Forza Motorsport 5 might have felt a little sterile in spots, and it certainly shed a lot of content compared to its last-gen predecessor – but it was easily the most impressive game in the Xbox One launch lineup.

Two years later, Turn 10 Studios and Microsoft are back to raise the stakes further (after last year's fantastic spinoff, Forza Horizon 2), amping up the visual gloss to a staggering new degree while filling in the gaps from the last go-round. That means more cars, enhanced online multiplayer and Drivatar features, a sprawling new career mode, and the return of nighttime racing and inclement weather.

We had a go at Forza Motorsport 6 last month at E3 and came away impressed, but of course we did: it's the great game we played before, albeit bulked up and improved in nearly every conceivable way.

Sweet streets

Surely the biggest complaint levied against Forza 5 was the lack of content compared to its Xbox 360 predecessor. Sure, 200 cars sounds like a lot, but it was less than half the total seen in Forza 4; and 14 tracks doesn't seem like much at all for a game you'd expect to pour potentially dozens of hours into. Truly, it all felt a bit repetitive after a while – and again, it was a big dip from the earlier entries.

Luckily, Forza Motorsport 6 rights that wrong, showing what another two years of development time can do for the simulation racer. The game promises more than 450 licensed cars, led by the all-new Ford GT, which also appears on the cover. And all of them can be viewed in the intensely gorgeous Forzavista mode, which lets you walk around and explore your digital ride.

Forza 6 also bulks up the track listing, delivering 26 real-world locations including Daytona International Speedway and Le Mans. The winding streets of Rio de Janeiro in particular provided a tense, brilliant-looking demo. Turn 10 says it captured 10 new tracks from the actual sources and recreated them on the Xbox One, so everything ought to look and seem extremely realistic.

Miles in Style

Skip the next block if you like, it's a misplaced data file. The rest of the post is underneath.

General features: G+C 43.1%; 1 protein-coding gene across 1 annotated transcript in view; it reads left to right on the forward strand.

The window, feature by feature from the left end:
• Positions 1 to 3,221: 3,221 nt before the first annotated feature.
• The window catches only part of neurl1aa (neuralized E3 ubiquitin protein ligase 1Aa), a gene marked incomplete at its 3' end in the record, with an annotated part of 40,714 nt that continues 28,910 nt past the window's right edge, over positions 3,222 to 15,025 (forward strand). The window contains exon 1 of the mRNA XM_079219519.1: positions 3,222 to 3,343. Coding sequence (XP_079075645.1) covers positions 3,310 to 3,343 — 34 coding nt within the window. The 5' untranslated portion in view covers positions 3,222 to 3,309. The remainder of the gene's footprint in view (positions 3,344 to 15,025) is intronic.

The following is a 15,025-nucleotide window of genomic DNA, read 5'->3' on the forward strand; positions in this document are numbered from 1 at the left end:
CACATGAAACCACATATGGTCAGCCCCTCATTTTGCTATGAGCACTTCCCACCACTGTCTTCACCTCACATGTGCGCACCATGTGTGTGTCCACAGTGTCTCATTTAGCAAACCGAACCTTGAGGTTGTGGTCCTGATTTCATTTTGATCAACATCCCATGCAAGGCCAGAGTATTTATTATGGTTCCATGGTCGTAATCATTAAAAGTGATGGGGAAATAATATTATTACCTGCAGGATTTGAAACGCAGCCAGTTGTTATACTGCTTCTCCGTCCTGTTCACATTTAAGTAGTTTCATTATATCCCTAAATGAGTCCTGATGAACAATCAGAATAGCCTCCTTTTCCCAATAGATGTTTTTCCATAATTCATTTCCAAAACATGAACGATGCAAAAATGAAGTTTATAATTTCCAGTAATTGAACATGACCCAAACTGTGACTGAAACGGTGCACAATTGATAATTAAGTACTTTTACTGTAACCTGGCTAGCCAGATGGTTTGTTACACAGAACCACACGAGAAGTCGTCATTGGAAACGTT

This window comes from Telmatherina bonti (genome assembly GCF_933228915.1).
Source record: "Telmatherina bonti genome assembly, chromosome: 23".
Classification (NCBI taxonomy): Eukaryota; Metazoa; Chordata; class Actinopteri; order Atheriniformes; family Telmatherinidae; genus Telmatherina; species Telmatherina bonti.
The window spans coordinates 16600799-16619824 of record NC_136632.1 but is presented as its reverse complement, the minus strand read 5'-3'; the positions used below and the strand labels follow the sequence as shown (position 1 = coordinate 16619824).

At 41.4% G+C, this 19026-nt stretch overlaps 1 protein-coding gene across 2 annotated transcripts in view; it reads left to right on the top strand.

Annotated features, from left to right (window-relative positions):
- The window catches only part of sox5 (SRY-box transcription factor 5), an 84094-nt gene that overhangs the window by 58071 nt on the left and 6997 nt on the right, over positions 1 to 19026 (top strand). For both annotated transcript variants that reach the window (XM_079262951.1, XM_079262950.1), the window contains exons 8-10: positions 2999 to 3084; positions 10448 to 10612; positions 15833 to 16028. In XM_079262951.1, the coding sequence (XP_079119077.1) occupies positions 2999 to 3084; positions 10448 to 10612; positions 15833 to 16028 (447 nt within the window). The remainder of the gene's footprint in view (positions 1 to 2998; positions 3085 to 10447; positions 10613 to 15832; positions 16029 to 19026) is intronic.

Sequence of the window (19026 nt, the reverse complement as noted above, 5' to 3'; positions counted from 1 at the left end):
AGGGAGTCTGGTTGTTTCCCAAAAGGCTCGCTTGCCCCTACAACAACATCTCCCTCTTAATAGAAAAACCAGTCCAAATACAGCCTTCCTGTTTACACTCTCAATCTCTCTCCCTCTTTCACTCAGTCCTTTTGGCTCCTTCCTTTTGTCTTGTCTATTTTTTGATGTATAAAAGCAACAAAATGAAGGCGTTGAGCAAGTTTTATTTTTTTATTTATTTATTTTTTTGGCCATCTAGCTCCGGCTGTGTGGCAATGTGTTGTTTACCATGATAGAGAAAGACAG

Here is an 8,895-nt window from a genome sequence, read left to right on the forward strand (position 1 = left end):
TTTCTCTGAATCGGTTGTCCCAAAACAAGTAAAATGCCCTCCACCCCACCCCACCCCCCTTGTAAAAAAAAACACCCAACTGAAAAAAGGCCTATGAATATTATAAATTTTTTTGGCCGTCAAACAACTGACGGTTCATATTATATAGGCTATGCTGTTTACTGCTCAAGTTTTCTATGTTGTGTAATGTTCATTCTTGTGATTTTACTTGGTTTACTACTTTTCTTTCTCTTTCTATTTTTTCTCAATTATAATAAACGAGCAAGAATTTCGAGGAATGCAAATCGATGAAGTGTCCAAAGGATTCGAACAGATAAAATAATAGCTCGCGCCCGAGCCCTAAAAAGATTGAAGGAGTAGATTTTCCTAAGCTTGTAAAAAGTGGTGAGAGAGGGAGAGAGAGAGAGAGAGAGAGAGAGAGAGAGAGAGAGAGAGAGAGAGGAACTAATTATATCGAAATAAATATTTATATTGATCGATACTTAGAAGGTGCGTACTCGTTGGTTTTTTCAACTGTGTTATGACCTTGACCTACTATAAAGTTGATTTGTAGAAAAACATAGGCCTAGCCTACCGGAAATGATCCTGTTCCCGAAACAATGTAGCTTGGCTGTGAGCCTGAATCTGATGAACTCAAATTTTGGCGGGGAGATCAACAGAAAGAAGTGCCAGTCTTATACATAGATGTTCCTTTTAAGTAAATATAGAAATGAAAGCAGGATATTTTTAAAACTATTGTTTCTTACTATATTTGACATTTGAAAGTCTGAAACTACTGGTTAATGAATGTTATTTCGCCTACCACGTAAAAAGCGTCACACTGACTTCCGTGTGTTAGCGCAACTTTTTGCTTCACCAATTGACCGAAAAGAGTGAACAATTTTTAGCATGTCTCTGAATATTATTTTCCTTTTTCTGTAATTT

Forza Motorsport 6 looks fabulous. Sure, the earlier game also ran at 1080p and 60 frames per second, but Forza 6 adds a lot more detail and eye-catching track elements, not to mention additional gloss on the cars. It's a very noticeable upgrade.

But while the enhancements leave a lasting visual impression, some tweaks actually affect the gameplay. Take the return of weather effects, for example: we took on a rain-soaked sprint and experienced the new physics-based 3D puddles, which can make your tyres feel all squirrely if driven through at high speeds. It was extremely noticeable – irritatingly so at first, but we'll take Turn 10's word for it being a proper puddle simulation.

Nighttime racing also returns to the series in Forza 6, which adds a whole other kind of challenge without the sun beating down on the track. You'll need even more care and precision to work through those events, as car lights sometimes provide the only illumination.

Drive Your Story

Admittedly, there were no surprises when it came to actually playing Forza 6: the series template is well established at this point, which is certainly a very good thing. But there are some changes in terms of what you can play and potentially how long it stays fresh and interesting.

First off is the Stories of Motorsport career mode, which Turn 10 says spans some 70 hours of gameplay and brings in various racing personalities to help shape the campaign. Missing from that list is Jeremy Clarkson, due to his Top Gear dismissal, although the show is still prominently featured, and fellow outgoing hosts Richard Hammond and James May do voiceover work.

Forza Motorsport 6 will also deliver 24-car racing fields whether racing real online opponents or their A.I.-driven "Drivatar" counterparts. And the Drivatars are apparently smarter this time around, with the developer finding new wrinkles amidst the data collected from the last game's cloud-based feature.

Hit the road

Forza Motorsport 6 releases on Xbox One on 18 September (15 September in the States), and based on what we've seen and played, there's no reason to expect that it will be anything less than stellar. Here's hoping it holds up better for the long haul than the last game, but the various enhancements seem primed to ensure that it will.

Additionally, Microsoft will release a special edition Xbox One console bundle (with a great blue-on-blue colour scheme) on the same date that looks fantastic, but it sadly has some awfully goofy-sounding car FX mapped to the system buttons. At least the similarly styled Xbox One controller will be sold separately, as well.